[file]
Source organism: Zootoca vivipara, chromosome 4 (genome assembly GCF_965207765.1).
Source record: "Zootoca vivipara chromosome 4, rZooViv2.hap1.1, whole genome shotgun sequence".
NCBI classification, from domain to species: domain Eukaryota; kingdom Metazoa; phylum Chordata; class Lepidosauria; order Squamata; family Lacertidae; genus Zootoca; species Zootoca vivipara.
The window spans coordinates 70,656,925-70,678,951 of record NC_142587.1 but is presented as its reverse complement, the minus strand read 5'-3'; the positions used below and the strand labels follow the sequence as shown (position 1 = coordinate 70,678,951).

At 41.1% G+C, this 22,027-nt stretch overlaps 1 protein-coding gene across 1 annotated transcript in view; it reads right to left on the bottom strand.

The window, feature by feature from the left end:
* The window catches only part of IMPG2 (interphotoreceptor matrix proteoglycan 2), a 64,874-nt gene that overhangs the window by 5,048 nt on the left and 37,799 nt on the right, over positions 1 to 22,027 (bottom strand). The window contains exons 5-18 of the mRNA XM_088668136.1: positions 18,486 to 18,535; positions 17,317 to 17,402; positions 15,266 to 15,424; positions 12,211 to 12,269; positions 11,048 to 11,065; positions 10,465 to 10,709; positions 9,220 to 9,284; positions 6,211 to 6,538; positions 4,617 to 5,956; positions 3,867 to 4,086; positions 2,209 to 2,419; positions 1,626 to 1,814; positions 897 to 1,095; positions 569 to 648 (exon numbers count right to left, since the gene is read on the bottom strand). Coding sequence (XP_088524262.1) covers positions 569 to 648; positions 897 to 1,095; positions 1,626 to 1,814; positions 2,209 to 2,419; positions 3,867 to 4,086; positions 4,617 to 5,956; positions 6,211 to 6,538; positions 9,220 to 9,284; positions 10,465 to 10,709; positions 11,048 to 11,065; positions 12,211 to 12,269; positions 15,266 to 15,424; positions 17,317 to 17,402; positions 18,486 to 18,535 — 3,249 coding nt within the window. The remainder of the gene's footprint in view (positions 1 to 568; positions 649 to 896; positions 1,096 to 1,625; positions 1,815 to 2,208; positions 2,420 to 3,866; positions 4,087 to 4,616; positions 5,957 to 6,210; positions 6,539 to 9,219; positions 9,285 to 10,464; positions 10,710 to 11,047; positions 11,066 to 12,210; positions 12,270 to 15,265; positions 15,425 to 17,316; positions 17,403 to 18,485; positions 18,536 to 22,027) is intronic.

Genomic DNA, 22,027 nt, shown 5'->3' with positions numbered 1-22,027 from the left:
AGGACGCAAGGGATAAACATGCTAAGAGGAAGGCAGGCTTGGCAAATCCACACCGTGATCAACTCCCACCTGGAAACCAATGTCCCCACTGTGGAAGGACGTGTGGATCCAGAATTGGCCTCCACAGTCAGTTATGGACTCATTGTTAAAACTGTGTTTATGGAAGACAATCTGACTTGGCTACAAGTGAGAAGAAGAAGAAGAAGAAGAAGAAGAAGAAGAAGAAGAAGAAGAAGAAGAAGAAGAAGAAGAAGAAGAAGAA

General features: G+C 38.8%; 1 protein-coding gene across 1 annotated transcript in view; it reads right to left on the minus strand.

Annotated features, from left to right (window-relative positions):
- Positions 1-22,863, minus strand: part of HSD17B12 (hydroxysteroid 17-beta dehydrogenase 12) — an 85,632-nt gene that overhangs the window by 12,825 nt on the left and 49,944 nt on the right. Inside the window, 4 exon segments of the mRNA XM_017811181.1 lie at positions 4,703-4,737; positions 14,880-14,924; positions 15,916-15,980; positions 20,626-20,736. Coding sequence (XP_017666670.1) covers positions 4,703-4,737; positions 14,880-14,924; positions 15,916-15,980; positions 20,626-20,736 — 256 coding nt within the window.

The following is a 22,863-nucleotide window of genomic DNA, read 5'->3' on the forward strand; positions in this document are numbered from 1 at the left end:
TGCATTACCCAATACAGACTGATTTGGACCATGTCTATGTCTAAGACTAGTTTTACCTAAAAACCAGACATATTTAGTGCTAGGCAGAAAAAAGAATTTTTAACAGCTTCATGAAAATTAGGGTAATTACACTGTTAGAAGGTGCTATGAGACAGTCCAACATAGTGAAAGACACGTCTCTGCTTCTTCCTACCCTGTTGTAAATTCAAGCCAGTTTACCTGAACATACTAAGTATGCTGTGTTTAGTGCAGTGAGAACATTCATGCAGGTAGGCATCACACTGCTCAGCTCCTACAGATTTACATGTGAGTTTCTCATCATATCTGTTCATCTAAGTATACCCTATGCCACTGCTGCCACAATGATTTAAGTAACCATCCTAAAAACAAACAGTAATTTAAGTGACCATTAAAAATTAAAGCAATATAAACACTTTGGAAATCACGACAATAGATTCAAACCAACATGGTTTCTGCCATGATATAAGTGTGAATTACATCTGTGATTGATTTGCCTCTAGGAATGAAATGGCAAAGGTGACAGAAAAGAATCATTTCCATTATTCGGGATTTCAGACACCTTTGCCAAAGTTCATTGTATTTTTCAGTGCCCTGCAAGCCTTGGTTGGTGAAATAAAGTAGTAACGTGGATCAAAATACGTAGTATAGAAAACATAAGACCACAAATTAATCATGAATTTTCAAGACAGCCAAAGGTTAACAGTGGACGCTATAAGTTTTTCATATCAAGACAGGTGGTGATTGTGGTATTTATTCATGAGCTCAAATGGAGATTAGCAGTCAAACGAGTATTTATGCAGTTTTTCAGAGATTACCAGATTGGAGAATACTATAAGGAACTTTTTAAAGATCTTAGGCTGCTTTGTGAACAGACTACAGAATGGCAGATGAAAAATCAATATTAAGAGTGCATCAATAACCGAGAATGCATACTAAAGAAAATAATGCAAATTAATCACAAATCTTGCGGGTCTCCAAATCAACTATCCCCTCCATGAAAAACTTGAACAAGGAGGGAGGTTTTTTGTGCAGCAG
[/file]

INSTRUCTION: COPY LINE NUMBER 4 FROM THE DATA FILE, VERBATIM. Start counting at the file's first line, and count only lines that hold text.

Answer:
The window spans coordinates 70,656,925-70,678,951 of record NC_142587.1 but is presented as its reverse complement, the minus strand read 5'-3'; the positions used below and the strand labels follow the sequence as shown (position 1 = coordinate 70,678,951).